“Take my hand,” Andi called, and grabbed Bast’s paw, hoisting her into the air. “Hold on,” she said, and the two of them flew up the throat to freedom, their friends racing behind.
Ziz’s mouth was slowly closing.
“Go!” someone shouted. “Go!” It sounded like the Host.
They slipped between the teeth just as they closed with a thunderous clash, and tumbled onto a rocky beach.
Andi looked down. Eury was enfolded in her arms, fast asleep.
“And with that,” said the Horror Host, “you have completed your latest adventure, rescuing your beloved friend Bast from a horrendous fa — *cough* — fate. You have earned the right to –*cough, cough* — to a rest, heroes. Well — *cough, cough* — well don — *cough* — done…”
Andi could still smell the smoke from their burned clothes, as it wafted into her nose and coated her throat. She coughed, too, tears leaking from her eyes as she opened them to look around…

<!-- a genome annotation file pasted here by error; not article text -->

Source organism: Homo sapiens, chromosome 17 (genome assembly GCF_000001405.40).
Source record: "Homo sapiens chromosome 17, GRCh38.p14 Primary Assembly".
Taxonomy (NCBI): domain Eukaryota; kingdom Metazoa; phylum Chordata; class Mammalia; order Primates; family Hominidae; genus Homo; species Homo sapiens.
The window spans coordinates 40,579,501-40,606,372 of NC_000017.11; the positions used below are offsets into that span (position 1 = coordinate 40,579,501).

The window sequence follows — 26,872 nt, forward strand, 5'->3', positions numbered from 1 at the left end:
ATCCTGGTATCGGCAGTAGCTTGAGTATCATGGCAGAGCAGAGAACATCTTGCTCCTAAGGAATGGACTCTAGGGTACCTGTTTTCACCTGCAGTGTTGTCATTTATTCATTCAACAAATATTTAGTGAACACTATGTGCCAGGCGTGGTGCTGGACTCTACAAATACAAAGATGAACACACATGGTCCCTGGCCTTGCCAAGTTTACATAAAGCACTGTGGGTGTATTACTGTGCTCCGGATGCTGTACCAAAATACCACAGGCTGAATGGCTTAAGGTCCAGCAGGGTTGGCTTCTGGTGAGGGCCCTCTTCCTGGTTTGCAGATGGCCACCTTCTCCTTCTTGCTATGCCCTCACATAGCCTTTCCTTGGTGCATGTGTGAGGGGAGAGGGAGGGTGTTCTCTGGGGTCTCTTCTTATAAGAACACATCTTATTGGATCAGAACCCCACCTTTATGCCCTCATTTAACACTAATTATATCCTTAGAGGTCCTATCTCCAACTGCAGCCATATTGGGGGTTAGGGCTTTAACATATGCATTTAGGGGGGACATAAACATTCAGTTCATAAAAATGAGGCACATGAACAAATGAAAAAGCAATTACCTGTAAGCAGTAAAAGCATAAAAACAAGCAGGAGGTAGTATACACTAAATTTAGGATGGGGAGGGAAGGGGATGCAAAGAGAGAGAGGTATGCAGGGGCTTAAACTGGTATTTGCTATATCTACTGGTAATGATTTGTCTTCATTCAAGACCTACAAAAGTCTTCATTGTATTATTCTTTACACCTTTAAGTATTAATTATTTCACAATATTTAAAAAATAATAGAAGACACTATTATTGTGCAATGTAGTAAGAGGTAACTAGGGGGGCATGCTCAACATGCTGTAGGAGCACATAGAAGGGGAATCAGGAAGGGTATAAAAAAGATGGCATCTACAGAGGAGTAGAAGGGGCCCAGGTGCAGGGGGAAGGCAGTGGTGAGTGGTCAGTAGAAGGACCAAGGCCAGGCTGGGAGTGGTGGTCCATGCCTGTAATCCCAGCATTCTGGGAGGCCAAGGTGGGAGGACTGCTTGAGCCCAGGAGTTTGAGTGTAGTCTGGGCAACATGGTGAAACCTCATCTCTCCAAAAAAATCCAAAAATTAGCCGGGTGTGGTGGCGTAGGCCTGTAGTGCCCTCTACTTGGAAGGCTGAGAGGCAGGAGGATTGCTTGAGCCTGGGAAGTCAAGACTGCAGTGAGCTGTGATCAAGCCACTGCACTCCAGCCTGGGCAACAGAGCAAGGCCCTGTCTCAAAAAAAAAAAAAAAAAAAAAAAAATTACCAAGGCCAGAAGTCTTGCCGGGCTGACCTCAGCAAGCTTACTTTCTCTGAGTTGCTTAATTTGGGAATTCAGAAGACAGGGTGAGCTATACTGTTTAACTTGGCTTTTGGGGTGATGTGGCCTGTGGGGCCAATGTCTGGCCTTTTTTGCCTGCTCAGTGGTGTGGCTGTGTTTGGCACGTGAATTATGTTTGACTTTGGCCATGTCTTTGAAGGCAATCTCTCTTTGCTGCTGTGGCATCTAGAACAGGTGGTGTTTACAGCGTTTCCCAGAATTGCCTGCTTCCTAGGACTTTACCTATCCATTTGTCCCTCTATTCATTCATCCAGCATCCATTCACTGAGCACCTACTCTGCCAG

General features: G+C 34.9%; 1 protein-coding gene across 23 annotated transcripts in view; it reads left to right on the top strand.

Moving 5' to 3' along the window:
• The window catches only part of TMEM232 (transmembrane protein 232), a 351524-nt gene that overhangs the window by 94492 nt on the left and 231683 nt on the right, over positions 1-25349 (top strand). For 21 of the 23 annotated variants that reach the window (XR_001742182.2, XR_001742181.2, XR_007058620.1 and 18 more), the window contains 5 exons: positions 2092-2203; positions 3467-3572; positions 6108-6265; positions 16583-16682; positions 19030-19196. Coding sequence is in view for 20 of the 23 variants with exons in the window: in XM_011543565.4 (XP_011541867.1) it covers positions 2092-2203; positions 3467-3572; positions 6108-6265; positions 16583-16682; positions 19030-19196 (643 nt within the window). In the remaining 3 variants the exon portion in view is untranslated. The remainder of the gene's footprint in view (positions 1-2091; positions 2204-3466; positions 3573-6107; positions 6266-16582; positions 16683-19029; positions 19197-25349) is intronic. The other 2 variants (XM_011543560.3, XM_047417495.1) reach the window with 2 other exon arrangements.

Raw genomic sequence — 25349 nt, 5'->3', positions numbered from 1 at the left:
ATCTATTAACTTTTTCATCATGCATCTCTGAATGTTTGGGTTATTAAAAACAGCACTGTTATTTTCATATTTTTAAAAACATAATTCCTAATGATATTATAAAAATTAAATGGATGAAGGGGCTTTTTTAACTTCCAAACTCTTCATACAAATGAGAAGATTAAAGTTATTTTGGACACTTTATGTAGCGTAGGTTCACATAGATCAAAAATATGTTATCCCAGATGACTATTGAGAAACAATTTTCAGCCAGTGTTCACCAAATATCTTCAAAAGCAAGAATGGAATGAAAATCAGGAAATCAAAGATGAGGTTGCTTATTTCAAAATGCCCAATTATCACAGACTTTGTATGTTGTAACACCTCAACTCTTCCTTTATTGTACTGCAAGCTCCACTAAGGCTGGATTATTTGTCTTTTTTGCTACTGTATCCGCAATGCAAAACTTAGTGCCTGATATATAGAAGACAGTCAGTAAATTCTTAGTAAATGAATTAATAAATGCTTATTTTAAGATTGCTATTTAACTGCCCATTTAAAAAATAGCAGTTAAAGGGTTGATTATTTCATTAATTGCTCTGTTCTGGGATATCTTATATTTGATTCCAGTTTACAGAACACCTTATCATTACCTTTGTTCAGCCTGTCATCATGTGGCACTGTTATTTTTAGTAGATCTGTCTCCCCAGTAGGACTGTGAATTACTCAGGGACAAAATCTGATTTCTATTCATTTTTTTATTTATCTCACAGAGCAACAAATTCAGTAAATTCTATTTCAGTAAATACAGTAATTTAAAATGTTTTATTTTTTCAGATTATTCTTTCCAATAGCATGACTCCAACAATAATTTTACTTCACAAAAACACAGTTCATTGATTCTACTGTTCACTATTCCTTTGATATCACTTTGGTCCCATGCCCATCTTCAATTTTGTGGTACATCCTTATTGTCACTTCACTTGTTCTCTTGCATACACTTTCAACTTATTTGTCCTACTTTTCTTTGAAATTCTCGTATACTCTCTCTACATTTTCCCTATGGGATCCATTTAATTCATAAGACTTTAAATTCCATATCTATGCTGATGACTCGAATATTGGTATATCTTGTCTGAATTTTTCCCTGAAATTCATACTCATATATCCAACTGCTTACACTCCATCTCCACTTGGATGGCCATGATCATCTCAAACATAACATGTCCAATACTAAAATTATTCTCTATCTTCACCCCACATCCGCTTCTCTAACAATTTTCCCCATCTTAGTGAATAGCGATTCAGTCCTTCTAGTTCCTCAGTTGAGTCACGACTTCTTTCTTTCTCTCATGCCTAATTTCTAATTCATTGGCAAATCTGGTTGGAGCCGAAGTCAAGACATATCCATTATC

…and see the Harts’ house was on fire, raging and blistering.
Benjamin bent double, hacking. Eddie looked over at Randall. “He’s out! The smoke!”
The smoke was indeed thick in the room as the walls blazed, the curtains going up into frazzles of coiled, scorched polyester. “Come on,” Benjamin choked, and waved the others ahead to the door, Andi holding Eury, Eddie with Randall slung over his shoulder.
They stumbled out the front door, hacking and soot-covered, to the sound of distant sirens. At this point in Autumn, it made sense. Everything was dead and dried-up. A fire would be responded to faster than any other emergency in the county.
“They’ll get us,” Andi gasped as they raced away from the house to the fence line. She noticed absently that they were all clothed, so that hadn’t transcended from Voidville, at least. “Cy’s still out there; we have to…”
Eddie laid Randall down by the barbed-wire fence. “Go,” he said. “The three of y’all, get out of here. I’ll take care of this.”
“You can’t,” Benjamin said. “They’ll blame it on you. They’ll –”